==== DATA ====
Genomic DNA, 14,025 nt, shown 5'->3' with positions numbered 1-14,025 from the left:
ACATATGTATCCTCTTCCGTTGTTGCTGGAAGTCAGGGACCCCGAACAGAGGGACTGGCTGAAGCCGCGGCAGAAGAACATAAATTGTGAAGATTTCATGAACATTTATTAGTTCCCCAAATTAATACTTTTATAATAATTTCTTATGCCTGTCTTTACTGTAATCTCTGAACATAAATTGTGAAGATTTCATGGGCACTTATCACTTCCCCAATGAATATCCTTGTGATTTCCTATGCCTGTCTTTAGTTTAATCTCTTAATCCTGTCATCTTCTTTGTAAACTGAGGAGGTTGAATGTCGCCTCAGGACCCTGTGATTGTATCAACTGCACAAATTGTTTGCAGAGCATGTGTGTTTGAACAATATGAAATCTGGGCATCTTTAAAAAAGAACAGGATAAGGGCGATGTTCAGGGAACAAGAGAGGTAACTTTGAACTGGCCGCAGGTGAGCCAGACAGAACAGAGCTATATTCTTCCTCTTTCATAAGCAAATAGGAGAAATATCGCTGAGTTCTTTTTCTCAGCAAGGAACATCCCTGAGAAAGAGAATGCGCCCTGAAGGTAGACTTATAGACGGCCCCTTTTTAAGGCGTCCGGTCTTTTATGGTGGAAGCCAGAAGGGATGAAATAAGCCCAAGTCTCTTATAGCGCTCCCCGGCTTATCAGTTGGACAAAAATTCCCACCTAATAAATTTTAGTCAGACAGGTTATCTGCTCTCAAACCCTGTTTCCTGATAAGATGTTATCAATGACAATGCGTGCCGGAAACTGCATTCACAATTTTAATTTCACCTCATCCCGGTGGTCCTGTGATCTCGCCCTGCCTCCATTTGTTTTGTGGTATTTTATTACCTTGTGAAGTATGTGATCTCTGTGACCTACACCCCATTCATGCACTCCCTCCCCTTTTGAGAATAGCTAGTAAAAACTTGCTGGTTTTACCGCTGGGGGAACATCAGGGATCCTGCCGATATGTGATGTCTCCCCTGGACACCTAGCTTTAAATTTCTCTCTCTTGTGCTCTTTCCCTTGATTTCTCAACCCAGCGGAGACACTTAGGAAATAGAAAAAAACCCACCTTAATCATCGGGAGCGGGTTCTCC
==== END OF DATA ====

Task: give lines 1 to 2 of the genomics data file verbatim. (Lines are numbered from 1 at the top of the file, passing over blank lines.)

Genomic DNA, 14,025 nt, shown 5'->3' with positions numbered 1-14,025 from the left:
ACATATGTATCCTCTTCCGTTGTTGCTGGAAGTCAGGGACCCCGAACAGAGGGACTGGCTGAAGCCGCGGCAGAAGAACATAAATTGTGAAGATTTCATGAACATTTATTAGTTCCCCAAATTAATACTTTTATAATAATTTCTTATGCCTGTCTTTACTGTAATCTCTGAACATAAATTGTGAAGATTTCATGGGCACTTATCACTTCCCCAATGAATATCCTTGTGATTTCCTATGCCTGTCTTTAGTTTAATCTCTTAATCCTGTCATCTTCTTTGTAAACTGAGGAGGTTGAATGTCGCCTCAGGACCCTGTGATTGTATCAACTGCACAAATTGTTTGCAGAGCATGTGTGTTTGAACAATATGAAATCTGGGCATCTTTAAAAAAGAACAGGATAAGGGCGATGTTCAGGGAACAAGAGAGGTAACTTTGAACTGGCCGCAGGTGAGCCAGACAGAACAGAGCTATATTCTTCCTCTTTCATAAGCAAATAGGAGAAATATCGCTGAGTTCTTTTTCTCAGCAAGGAACATCCCTGAGAAAGAGAATGCGCCCTGAAGGTAGACTTATAGACGGCCCCTTTTTAAGGCGTCCGGTCTTTTATGGTGGAAGCCAGAAGGGATGAAATAAGCCCAAGTCTCTTATAGCGCTCCCCGGCTTATCAGTTGGACAAAAATTCCCACCTAATAAATTTTAGTCAGACAGGTTATCTGCTCTCAAACCCTGTTTCCTGATAAGATGTTATCAATGACAATGCGTGCCGGAAACTGCATTCACAATTTTAATTTCACCTCATCCCGGTGGTCCTGTGATCTCGCCCTGCCTCCATTTGTTTTGTGGTATTTTATTACCTTGTGAAGTATGTGATCTCTGTGACCTACACCCCATTCATGCACTCCCTCCCCTTTTGAGAATAGCTAGTAAAAACTTGCTGGTTTTACCGCTGGGGGAACATCAGGGATCCTGCCGATATGTGATGTCTCCCCTGGACACCTAGCTTTAAATTTCTCTCTCTTGTGCTCTTTCCCTTGATTTCTCAACCCAGCGGAGACACTTAGGAAATAGAAAAAAACCCACCTTAATCATCGGGAGCGGGTTCTCC